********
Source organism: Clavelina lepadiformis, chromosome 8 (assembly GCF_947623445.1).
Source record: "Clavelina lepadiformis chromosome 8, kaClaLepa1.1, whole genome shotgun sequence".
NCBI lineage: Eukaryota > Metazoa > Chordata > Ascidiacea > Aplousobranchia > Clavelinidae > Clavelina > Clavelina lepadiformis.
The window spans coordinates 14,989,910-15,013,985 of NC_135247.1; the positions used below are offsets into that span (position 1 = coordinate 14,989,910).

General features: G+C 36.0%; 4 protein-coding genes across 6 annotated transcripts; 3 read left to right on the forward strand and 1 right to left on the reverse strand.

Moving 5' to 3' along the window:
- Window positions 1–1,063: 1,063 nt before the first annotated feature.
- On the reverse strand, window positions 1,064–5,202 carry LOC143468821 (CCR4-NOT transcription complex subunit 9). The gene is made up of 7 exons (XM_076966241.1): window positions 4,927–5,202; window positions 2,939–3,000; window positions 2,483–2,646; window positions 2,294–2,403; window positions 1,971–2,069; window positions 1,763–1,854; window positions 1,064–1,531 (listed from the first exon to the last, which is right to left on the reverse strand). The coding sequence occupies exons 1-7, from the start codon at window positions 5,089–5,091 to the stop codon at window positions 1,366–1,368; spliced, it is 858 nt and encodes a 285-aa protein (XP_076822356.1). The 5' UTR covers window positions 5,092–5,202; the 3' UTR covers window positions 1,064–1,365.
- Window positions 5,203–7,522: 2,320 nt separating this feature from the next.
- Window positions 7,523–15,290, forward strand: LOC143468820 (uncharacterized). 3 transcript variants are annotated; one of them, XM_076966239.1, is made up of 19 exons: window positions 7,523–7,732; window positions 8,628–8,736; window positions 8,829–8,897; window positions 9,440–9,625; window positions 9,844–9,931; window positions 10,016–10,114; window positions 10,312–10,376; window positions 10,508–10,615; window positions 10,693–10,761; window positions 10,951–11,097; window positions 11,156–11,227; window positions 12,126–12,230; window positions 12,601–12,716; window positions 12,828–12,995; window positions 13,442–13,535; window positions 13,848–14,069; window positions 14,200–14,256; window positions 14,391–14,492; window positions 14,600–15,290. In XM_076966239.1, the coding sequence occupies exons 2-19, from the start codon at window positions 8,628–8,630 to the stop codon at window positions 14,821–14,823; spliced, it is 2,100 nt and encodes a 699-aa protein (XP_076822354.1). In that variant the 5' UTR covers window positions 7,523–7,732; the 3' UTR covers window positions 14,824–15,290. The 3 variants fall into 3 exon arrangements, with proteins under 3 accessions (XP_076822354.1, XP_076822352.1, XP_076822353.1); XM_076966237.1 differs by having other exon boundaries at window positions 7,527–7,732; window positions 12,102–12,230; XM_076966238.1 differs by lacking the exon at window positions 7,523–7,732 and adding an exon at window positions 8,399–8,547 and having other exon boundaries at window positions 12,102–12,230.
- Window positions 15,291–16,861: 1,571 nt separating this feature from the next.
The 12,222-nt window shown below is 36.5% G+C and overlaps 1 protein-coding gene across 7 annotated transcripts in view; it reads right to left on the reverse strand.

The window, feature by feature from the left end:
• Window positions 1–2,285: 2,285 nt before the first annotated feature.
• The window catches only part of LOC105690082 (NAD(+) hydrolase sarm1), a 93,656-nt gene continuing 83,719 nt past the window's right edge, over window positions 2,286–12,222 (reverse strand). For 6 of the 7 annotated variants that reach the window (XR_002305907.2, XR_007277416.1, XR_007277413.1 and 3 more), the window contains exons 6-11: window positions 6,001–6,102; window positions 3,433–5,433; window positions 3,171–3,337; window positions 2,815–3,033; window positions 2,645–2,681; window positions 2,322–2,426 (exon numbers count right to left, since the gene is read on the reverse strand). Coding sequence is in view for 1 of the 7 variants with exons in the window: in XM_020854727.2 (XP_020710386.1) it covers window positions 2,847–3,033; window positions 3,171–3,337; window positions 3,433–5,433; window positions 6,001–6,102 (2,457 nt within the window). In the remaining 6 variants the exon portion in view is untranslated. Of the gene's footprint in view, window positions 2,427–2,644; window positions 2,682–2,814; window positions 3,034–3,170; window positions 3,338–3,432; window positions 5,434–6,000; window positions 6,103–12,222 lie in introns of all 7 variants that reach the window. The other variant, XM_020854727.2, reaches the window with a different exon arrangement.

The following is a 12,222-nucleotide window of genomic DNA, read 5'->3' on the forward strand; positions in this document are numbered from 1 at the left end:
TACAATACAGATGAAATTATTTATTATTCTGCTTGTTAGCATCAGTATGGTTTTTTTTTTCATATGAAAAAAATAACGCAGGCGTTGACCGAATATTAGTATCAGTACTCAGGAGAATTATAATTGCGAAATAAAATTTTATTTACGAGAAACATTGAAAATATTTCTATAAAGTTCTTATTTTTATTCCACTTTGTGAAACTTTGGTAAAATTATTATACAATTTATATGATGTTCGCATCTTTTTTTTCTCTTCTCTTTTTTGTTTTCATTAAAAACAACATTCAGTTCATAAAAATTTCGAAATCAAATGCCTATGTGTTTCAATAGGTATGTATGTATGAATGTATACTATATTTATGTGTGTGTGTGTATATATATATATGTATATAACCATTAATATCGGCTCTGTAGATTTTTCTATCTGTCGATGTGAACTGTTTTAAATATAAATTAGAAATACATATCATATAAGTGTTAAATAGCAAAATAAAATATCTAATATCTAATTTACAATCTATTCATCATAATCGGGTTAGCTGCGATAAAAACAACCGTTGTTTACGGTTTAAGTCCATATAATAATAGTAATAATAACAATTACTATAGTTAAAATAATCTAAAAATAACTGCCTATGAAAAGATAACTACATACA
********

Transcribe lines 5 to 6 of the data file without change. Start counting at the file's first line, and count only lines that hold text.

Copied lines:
General features: G+C 36.0%; 4 protein-coding genes across 6 annotated transcripts; 3 read left to right on the forward strand and 1 right to left on the reverse strand.

Moving 5' to 3' along the window: